THE CARE LABEL PROJECT
CHALLENGING CARE LABELS
What most of us don't know is that the temperature labels represent the maximum washing temperature, not the recommended one. Washing at lower temperatures will extend the life of your garments, making them feel new and fresh longer. A lower temperature is also better for your electricity bill - going from 40 to 30 degrees for example can save up to 60% of the energy consumption.Why it is better to wash in lower temperatures and more tips
DRY CLEAN ONLY
Dry Clean Only is put on our most delicate fabrics and garments. While it might get your clothes clean, it's a chemical-heavy process that's both hard on the garment and the environment. Today, one out of three avoid purchasing garments labeled Dry Clean Only because of the hassle. But thanks to recent advancements in washing technology and laundry detergents, it's now possible to use gentler washing cycles, lower temperatures and drying settings to wash some of your Dry Clean Only garments directly in the machine.
Some garments, however, are Dry Clean Only for a reason. They contain details or materials that could change colour or become misshapen if washed at home. Luckily, the chemicals are not your only option; many dry cleaners have started using greener methods such as wet cleaning and carbon dioxide solvents. So, if you have to visit the dry cleaner, make sure to pick one that is environmentally friendly.How to know which Dry Clean Only clothes you can wash at home andmore tips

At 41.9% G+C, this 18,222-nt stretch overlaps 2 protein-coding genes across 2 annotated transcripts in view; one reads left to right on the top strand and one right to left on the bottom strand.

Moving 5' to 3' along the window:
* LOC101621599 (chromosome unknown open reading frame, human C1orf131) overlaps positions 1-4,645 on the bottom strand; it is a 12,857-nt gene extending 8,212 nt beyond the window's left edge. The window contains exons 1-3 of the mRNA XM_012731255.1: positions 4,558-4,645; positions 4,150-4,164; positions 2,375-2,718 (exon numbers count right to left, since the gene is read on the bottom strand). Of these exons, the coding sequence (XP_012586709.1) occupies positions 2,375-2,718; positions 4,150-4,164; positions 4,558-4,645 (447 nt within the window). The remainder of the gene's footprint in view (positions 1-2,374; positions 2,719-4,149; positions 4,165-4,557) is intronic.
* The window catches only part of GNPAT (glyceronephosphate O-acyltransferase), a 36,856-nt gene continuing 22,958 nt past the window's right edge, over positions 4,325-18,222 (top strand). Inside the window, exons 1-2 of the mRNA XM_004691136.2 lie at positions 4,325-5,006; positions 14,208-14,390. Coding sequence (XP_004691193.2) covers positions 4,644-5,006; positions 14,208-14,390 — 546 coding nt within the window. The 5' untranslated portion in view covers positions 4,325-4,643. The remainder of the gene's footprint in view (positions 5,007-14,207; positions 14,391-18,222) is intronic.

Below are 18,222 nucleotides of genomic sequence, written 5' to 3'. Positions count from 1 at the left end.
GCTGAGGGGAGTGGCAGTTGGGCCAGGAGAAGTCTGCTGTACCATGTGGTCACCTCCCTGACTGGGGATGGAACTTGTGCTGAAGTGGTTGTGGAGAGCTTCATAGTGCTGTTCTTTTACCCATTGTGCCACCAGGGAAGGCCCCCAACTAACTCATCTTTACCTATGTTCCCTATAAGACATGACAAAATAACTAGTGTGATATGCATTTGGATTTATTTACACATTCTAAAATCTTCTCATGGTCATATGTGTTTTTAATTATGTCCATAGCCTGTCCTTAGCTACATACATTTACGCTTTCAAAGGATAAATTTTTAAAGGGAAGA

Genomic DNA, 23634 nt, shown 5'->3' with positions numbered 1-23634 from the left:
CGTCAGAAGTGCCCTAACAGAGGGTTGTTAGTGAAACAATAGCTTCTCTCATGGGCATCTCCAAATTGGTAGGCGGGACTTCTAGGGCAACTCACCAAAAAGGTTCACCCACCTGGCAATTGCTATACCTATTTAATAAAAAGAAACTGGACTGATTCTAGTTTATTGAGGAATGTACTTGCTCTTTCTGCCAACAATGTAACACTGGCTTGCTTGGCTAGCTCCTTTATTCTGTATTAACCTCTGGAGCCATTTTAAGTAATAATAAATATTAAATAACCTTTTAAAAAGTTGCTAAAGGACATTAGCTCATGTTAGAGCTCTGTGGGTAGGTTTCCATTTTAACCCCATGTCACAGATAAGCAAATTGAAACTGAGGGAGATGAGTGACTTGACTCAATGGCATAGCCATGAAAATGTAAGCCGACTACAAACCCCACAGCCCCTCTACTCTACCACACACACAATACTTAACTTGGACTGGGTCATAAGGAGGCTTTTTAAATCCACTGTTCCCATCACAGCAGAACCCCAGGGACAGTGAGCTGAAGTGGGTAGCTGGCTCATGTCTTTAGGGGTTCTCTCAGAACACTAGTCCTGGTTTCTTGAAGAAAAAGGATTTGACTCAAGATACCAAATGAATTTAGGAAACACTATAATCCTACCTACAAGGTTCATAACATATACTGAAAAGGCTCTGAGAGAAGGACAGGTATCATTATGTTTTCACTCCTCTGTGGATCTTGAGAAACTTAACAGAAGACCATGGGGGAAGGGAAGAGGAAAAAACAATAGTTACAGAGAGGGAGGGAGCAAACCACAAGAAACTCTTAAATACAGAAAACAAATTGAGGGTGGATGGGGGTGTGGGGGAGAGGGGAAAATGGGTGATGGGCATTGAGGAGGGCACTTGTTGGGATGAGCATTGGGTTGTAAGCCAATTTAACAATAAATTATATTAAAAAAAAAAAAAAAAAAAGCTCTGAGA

DO NOT TUMBLE DRY
This care label is often seen as an enforcing instruction leading people to air drying instead. While it's correct for some garments, a lot of sensitive materials such as outdoor and water repellent materials will last longer if they are tumble dried in the right cycle. With most modern technology you can even dry delicate fabrics like silk and wool. Look for tumble dryers marked with the Woolmark certification which let you dry even your finest wool with confidence.What to consider when tumble drying and more tips
HAND WASH ONLY
Many think that hand washing is the gentlest way to clean a delicate garment. This is what we have been taught by our parents and what the care label indicate. But today, with modern machines, this is no longer the case.
Hand washing consumes both time and water, and tends to stress the fibres. When you're washing by hand and rub the garment against itself, you are usually rougher than you think. Instead, choose a gentle cycle with lower washing temperatures on your washer and you'll get the job done without mistreating your garment. In fact, as many as 75% of us hand wash, but only one quarter are satisfied with the result.How a machine wash can be gentler than your hands and more tips